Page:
Although some may believe there have been enough versions of Jane Austen's work, including her novel Emma, about a rich young woman who lives a life of luxury, but if they haven't seen director Autumn de Wilde's Emma, they don't know that they're missing out on the most hilarious and finely crafted version of the story ever told on screen.
Screenwriter Eleanor Catton adds much humor to the proceedings, as well as infusing drama in a way that has never been seen before in this classic. The tale of Emma Woodhouse (Anya Taylor-Joy) seems fairly simple. A young woman who has lived a pampered life begins to believe she has a talent for matchmaking. However, her meddling in the affairs of other people leads to much confusion and hurt feelings, not only for those around her, but even for herself.
When she takes Harriet (Mia Goth), a young girl who lives at a nearby boarding school under her wing, Emma makes a good friend. Emma also has a friend in her longtime neighbor, Mr. Knightley (Johnny Flynn), who, coming from similar wealth, can afford to be frank with Emma about her deeds. He doesn't praise her or play up to her.
When he believes that she has interfered in Harriet's future happiness, he tells Emma plainly, but she is reluctant to listen to him.
Emma's father is played hilariously by Bill Nighy, who makes his characterization as outrageous as possible, driving his footmen to distraction with his ridiculous requests and complaints.
Miss Bates, played sympathetically by Miranda Hart, is a woman who has lost her wealth and now lives as frugally as possible while retaining some social standing. She's a talkative woman who loves to tell Emma all about her niece, Jane Fairfax, whether or not Emma wants to hear about her (she does not). There's one scene involving Miss Bates that comes as such a shock, it will leave you speechless.
And then there's the pompous young Mr. Elton, played for laughs by Josh O'Connor, whom Emma tries to match with Harriet.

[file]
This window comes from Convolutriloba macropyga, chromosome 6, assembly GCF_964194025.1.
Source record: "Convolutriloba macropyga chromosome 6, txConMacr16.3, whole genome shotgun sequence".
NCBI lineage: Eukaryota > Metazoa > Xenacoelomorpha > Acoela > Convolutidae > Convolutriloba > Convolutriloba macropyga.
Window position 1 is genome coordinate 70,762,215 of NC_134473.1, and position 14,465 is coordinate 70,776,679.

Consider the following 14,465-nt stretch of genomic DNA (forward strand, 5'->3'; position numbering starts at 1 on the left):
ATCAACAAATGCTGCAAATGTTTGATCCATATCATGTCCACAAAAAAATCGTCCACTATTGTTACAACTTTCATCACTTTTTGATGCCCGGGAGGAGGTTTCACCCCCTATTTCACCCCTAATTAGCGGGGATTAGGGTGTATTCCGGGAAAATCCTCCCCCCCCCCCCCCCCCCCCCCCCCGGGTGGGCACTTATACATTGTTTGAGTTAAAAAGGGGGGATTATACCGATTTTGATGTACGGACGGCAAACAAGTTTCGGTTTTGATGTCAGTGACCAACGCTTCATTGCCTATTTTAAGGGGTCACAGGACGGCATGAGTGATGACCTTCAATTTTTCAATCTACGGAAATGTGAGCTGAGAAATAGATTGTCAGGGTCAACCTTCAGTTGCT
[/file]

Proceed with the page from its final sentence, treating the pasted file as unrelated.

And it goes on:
The cast is outstanding, and as the story progresses, we see many of the main characters change and grow, especially Mr. Knightley as he realizes his feelings, and Emma, who finds out Harriet is falling for the wrong man -- and worries that Harriet's feelings are reciprocated.
It's not just the cast that makes this film incredibly entertaining and a treat to watch -- it's the entire package -- from the costumes to the scenery, the grand estates, the jewelry and the little touches, such as the Woodhouse's footmen who are featured prominently in many scenes and given names, but never talk.
The spectacular cinematography, the music that fits every scene and moment perfectly and even the way each scene is perfectly and symmetrically staged, make this film a visual and emotional delight from beginning to end. ~Alexandra Heilbron
We have five digital copies of this film to give away. If you would like to win one, leave a comment below, telling us what you are doing during the pandemic to stay sane!
A Playful Tease – Go behind the scenes with the talented cast as they share their experiences making the film.
Crafting a Colorful World– Cast and crew discuss the gorgeously preserved locations, extravagant set dressing, and authentic costumes featured in the film.
The Autumn Gaze – An intimate look at director Autumn de Wilde’s filmmaking process and her photographic eye.
Feature Commentary with Director Autumn de Wilde, Screenwriter Eleanor Catton, and Director of Photography Christopher Blauvelt
The giveaway is now closed. Thank you to everyone who entered! Here are the winners: Jackie Hartwick,
Amber Clouthier, Sharon Ojala, Carol Jollymore and Kristen Norlock (from Instagram).